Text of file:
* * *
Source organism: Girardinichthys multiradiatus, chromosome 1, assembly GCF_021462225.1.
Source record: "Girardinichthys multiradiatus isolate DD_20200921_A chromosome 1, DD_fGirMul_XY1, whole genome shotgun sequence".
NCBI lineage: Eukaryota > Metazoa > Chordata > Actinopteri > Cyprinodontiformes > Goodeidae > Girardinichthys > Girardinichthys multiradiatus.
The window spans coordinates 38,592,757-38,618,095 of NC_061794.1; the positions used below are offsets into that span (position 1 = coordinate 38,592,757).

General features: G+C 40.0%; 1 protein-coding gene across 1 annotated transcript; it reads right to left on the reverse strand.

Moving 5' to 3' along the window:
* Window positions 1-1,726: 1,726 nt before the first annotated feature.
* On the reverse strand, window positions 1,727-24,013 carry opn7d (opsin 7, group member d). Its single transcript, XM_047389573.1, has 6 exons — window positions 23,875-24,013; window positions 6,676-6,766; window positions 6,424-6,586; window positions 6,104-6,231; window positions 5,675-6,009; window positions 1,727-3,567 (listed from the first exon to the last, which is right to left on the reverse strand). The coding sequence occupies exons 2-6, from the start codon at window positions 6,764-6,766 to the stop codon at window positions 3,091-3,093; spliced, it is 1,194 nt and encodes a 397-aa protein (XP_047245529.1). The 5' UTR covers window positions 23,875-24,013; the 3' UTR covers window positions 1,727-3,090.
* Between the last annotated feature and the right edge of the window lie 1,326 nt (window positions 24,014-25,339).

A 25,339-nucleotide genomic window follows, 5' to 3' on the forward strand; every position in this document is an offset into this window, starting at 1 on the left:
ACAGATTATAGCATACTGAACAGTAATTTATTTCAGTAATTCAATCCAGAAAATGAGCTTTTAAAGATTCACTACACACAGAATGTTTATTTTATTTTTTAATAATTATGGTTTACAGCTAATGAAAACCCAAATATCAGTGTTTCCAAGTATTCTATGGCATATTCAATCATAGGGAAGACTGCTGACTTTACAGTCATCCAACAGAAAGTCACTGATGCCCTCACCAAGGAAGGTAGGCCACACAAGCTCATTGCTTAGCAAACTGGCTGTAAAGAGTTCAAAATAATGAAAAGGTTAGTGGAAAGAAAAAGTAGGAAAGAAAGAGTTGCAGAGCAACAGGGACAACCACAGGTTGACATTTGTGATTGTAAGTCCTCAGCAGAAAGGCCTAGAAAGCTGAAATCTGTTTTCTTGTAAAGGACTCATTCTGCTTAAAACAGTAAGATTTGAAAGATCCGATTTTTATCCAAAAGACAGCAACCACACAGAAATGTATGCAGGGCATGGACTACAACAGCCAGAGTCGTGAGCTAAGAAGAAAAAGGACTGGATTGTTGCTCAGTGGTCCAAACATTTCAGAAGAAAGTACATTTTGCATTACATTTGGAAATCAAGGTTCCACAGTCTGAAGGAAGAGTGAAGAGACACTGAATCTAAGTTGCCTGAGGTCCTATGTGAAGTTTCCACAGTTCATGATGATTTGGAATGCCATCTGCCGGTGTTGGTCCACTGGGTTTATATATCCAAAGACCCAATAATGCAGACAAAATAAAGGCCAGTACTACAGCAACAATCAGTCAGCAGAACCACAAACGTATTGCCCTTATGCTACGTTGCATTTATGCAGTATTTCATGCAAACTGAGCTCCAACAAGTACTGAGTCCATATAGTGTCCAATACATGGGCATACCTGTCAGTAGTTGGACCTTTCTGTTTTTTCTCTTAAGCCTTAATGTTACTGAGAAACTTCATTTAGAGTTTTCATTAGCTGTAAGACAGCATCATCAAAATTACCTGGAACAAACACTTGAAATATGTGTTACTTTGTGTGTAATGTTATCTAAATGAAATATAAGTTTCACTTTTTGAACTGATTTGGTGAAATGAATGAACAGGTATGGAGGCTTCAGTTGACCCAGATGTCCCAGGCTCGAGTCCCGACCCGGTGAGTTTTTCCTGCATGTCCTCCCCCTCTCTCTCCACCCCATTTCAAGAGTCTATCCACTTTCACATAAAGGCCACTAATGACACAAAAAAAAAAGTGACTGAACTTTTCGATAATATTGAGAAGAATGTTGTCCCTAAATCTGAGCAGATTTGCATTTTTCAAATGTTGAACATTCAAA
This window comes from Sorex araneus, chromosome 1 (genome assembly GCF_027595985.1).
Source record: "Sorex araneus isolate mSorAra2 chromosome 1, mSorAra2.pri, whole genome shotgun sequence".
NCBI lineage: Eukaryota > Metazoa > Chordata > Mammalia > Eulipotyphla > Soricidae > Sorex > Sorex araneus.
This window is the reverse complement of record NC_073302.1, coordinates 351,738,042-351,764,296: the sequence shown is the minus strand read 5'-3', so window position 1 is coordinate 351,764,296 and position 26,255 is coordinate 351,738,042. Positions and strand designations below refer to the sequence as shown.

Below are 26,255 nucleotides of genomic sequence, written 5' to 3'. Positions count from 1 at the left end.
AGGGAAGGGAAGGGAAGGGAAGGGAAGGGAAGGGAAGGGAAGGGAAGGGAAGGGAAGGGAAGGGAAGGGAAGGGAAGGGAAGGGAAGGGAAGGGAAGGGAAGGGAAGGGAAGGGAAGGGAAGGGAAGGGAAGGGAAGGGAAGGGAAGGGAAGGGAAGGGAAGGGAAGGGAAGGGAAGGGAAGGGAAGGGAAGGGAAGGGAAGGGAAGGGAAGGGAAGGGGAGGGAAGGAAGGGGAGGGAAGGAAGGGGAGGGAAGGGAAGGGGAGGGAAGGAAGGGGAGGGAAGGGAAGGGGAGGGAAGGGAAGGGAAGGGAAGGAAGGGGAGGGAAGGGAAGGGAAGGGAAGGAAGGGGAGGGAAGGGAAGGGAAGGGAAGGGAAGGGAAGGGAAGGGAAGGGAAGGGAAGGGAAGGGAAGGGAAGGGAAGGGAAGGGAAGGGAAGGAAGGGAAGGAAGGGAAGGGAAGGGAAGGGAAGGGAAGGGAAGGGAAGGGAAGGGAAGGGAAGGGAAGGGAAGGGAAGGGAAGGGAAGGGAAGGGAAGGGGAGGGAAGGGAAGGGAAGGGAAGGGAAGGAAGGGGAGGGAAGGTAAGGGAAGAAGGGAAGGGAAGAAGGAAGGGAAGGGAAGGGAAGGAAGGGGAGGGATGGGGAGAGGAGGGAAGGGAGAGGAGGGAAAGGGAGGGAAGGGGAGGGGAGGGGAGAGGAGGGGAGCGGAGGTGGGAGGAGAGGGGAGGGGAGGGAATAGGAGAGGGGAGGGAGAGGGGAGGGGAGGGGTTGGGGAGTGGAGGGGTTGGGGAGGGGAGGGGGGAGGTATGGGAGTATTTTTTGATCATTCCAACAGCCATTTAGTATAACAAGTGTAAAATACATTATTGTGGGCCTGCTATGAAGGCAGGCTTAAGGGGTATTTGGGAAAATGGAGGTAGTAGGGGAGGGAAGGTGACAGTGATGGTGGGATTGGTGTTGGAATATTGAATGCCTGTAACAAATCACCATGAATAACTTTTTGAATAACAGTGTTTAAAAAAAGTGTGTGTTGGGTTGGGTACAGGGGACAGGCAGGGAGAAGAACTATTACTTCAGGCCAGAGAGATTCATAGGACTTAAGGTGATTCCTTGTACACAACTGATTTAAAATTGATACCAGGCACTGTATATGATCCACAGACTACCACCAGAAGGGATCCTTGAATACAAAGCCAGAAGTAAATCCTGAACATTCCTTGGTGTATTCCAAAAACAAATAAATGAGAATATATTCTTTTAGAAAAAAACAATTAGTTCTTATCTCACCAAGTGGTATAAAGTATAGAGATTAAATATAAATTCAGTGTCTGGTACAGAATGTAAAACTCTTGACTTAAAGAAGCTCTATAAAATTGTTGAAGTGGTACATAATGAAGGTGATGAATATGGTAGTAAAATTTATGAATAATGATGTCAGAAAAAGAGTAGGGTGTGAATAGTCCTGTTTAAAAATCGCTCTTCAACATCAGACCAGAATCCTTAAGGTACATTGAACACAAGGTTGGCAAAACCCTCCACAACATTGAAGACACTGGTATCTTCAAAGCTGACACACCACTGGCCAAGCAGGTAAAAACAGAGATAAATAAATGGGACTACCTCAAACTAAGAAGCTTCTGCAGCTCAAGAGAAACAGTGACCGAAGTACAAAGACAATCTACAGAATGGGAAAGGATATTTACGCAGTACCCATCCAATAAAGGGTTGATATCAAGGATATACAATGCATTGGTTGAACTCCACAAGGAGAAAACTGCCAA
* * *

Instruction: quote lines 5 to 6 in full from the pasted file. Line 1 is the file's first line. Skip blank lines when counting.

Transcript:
General features: G+C 40.0%; 1 protein-coding gene across 1 annotated transcript; it reads right to left on the reverse strand.

Moving 5' to 3' along the window: